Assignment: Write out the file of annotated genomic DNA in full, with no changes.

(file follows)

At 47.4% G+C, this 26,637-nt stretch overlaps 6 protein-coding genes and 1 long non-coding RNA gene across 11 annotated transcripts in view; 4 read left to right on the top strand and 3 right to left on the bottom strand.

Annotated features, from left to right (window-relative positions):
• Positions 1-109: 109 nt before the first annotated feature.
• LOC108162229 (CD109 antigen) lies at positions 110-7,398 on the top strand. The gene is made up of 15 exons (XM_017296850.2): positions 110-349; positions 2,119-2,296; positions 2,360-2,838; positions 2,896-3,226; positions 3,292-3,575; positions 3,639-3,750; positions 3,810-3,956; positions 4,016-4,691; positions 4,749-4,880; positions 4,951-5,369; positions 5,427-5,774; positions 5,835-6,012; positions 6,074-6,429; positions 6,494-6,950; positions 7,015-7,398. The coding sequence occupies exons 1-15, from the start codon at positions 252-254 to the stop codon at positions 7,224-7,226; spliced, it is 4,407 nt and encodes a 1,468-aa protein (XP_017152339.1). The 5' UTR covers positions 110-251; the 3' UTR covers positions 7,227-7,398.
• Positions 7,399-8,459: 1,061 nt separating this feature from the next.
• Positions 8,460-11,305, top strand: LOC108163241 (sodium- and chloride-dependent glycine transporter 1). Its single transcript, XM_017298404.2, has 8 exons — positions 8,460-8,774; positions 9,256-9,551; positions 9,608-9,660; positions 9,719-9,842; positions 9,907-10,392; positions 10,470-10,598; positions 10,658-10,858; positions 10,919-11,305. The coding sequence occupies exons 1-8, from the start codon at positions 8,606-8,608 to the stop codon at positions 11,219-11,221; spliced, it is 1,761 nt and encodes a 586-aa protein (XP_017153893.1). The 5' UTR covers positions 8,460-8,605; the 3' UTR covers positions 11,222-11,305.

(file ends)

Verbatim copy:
At 47.4% G+C, this 26,637-nt stretch overlaps 6 protein-coding genes and 1 long non-coding RNA gene across 11 annotated transcripts in view; 4 read left to right on the top strand and 3 right to left on the bottom strand.

Annotated features, from left to right (window-relative positions):
• Positions 1-109: 109 nt before the first annotated feature.
• LOC108162229 (CD109 antigen) lies at positions 110-7,398 on the top strand. The gene is made up of 15 exons (XM_017296850.2): positions 110-349; positions 2,119-2,296; positions 2,360-2,838; positions 2,896-3,226; positions 3,292-3,575; positions 3,639-3,750; positions 3,810-3,956; positions 4,016-4,691; positions 4,749-4,880; positions 4,951-5,369; positions 5,427-5,774; positions 5,835-6,012; positions 6,074-6,429; positions 6,494-6,950; positions 7,015-7,398. The coding sequence occupies exons 1-15, from the start codon at positions 252-254 to the stop codon at positions 7,224-7,226; spliced, it is 4,407 nt and encodes a 1,468-aa protein (XP_017152339.1). The 5' UTR covers positions 110-251; the 3' UTR covers positions 7,227-7,398.
• Positions 7,399-8,459: 1,061 nt separating this feature from the next.
• Positions 8,460-11,305, top strand: LOC108163241 (sodium- and chloride-dependent glycine transporter 1). Its single transcript, XM_017298404.2, has 8 exons — positions 8,460-8,774; positions 9,256-9,551; positions 9,608-9,660; positions 9,719-9,842; positions 9,907-10,392; positions 10,470-10,598; positions 10,658-10,858; positions 10,919-11,305. The coding sequence occupies exons 1-8, from the start codon at positions 8,606-8,608 to the stop codon at positions 11,219-11,221; spliced, it is 1,761 nt and encodes a 586-aa protein (XP_017153893.1). The 5' UTR covers positions 8,460-8,605; the 3' UTR covers positions 11,222-11,305.